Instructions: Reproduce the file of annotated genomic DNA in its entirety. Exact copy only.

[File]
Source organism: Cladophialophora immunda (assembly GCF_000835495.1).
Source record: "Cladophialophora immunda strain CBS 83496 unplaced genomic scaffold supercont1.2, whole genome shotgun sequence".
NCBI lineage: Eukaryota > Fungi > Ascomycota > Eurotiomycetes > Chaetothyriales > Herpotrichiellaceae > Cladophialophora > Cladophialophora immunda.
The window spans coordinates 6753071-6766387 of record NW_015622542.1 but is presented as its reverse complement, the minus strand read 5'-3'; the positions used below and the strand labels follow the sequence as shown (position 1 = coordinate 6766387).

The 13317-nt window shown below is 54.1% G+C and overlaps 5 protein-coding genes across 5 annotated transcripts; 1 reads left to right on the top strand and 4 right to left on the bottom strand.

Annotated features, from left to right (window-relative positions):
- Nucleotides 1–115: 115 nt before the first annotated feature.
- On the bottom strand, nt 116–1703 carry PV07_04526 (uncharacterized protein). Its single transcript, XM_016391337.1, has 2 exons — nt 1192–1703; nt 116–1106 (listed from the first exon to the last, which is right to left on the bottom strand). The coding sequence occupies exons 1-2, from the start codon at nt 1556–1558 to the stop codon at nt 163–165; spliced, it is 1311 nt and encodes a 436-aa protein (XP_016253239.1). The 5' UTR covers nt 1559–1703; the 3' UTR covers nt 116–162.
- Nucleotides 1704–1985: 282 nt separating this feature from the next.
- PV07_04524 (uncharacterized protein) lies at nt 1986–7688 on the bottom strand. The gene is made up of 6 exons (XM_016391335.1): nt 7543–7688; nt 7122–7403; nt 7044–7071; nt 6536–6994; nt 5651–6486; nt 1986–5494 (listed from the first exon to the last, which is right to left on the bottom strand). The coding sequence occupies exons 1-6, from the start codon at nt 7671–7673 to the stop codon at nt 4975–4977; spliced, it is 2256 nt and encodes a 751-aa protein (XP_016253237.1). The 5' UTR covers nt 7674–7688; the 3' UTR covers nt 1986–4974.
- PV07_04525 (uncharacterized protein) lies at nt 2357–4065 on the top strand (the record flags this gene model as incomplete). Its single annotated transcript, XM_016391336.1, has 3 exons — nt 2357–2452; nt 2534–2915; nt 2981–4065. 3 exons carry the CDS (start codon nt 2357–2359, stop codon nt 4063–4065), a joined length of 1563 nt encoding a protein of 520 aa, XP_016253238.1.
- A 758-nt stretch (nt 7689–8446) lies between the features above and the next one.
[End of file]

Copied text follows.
Source organism: Cladophialophora immunda (assembly GCF_000835495.1).
Source record: "Cladophialophora immunda strain CBS 83496 unplaced genomic scaffold supercont1.2, whole genome shotgun sequence".
NCBI lineage: Eukaryota > Fungi > Ascomycota > Eurotiomycetes > Chaetothyriales > Herpotrichiellaceae > Cladophialophora > Cladophialophora immunda.
The window spans coordinates 6753071-6766387 of record NW_015622542.1 but is presented as its reverse complement, the minus strand read 5'-3'; the positions used below and the strand labels follow the sequence as shown (position 1 = coordinate 6766387).

The 13317-nt window shown below is 54.1% G+C and overlaps 5 protein-coding genes across 5 annotated transcripts; 1 reads left to right on the top strand and 4 right to left on the bottom strand.

Annotated features, from left to right (window-relative positions):
- Nucleotides 1–115: 115 nt before the first annotated feature.
- On the bottom strand, nt 116–1703 carry PV07_04526 (uncharacterized protein). Its single transcript, XM_016391337.1, has 2 exons — nt 1192–1703; nt 116–1106 (listed from the first exon to the last, which is right to left on the bottom strand). The coding sequence occupies exons 1-2, from the start codon at nt 1556–1558 to the stop codon at nt 163–165; spliced, it is 1311 nt and encodes a 436-aa protein (XP_016253239.1). The 5' UTR covers nt 1559–1703; the 3' UTR covers nt 116–162.
- Nucleotides 1704–1985: 282 nt separating this feature from the next.
- PV07_04524 (uncharacterized protein) lies at nt 1986–7688 on the bottom strand. The gene is made up of 6 exons (XM_016391335.1): nt 7543–7688; nt 7122–7403; nt 7044–7071; nt 6536–6994; nt 5651–6486; nt 1986–5494 (listed from the first exon to the last, which is right to left on the bottom strand). The coding sequence occupies exons 1-6, from the start codon at nt 7671–7673 to the stop codon at nt 4975–4977; spliced, it is 2256 nt and encodes a 751-aa protein (XP_016253237.1). The 5' UTR covers nt 7674–7688; the 3' UTR covers nt 1986–4974.
- PV07_04525 (uncharacterized protein) lies at nt 2357–4065 on the top strand (the record flags this gene model as incomplete). Its single annotated transcript, XM_016391336.1, has 3 exons — nt 2357–2452; nt 2534–2915; nt 2981–4065. 3 exons carry the CDS (start codon nt 2357–2359, stop codon nt 4063–4065), a joined length of 1563 nt encoding a protein of 520 aa, XP_016253238.1.
- A 758-nt stretch (nt 7689–8446) lies between the features above and the next one.